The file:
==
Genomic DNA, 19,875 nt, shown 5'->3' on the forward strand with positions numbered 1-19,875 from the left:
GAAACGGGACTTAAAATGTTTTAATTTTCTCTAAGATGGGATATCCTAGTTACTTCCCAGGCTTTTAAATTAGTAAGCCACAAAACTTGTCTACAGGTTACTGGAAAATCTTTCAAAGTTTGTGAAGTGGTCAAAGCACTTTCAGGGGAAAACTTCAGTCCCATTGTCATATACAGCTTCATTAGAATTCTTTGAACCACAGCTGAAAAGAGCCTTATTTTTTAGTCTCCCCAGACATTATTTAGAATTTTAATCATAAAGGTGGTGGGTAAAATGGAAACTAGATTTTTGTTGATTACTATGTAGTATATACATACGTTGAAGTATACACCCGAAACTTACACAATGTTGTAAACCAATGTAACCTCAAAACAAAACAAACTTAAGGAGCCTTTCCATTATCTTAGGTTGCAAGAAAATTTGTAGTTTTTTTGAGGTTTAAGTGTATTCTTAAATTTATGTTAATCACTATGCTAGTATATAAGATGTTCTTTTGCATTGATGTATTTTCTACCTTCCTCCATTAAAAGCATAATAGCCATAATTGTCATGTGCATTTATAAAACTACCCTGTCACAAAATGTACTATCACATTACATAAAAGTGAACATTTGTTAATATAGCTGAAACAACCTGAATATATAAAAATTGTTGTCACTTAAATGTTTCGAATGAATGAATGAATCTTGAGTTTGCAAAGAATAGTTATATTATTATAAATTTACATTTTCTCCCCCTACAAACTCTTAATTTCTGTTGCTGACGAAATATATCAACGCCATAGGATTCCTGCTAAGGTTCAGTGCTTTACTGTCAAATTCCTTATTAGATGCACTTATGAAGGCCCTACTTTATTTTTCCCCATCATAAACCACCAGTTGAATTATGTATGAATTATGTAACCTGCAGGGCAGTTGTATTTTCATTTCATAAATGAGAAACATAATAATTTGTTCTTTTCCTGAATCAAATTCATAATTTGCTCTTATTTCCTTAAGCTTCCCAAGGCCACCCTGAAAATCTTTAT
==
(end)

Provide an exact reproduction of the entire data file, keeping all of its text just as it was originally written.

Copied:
Genomic DNA, 19,875 nt, shown 5'->3' on the forward strand with positions numbered 1-19,875 from the left:
GAAACGGGACTTAAAATGTTTTAATTTTCTCTAAGATGGGATATCCTAGTTACTTCCCAGGCTTTTAAATTAGTAAGCCACAAAACTTGTCTACAGGTTACTGGAAAATCTTTCAAAGTTTGTGAAGTGGTCAAAGCACTTTCAGGGGAAAACTTCAGTCCCATTGTCATATACAGCTTCATTAGAATTCTTTGAACCACAGCTGAAAAGAGCCTTATTTTTTAGTCTCCCCAGACATTATTTAGAATTTTAATCATAAAGGTGGTGGGTAAAATGGAAACTAGATTTTTGTTGATTACTATGTAGTATATACATACGTTGAAGTATACACCCGAAACTTACACAATGTTGTAAACCAATGTAACCTCAAAACAAAACAAACTTAAGGAGCCTTTCCATTATCTTAGGTTGCAAGAAAATTTGTAGTTTTTTTGAGGTTTAAGTGTATTCTTAAATTTATGTTAATCACTATGCTAGTATATAAGATGTTCTTTTGCATTGATGTATTTTCTACCTTCCTCCATTAAAAGCATAATAGCCATAATTGTCATGTGCATTTATAAAACTACCCTGTCACAAAATGTACTATCACATTACATAAAAGTGAACATTTGTTAATATAGCTGAAACAACCTGAATATATAAAAATTGTTGTCACTTAAATGTTTCGAATGAATGAATGAATCTTGAGTTTGCAAAGAATAGTTATATTATTATAAATTTACATTTTCTCCCCCTACAAACTCTTAATTTCTGTTGCTGACGAAATATATCAACGCCATAGGATTCCTGCTAAGGTTCAGTGCTTTACTGTCAAATTCCTTATTAGATGCACTTATGAAGGCCCTACTTTATTTTTCCCCATCATAAACCACCAGTTGAATTATGTATGAATTATGTAACCTGCAGGGCAGTTGTATTTTCATTTCATAAATGAGAAACATAATAATTTGTTCTTTTCCTGAATCAAATTCATAATTTGCTCTTATTTCCTTAAGCTTCCCAAGGCCACCCTGAAAATCTTTAT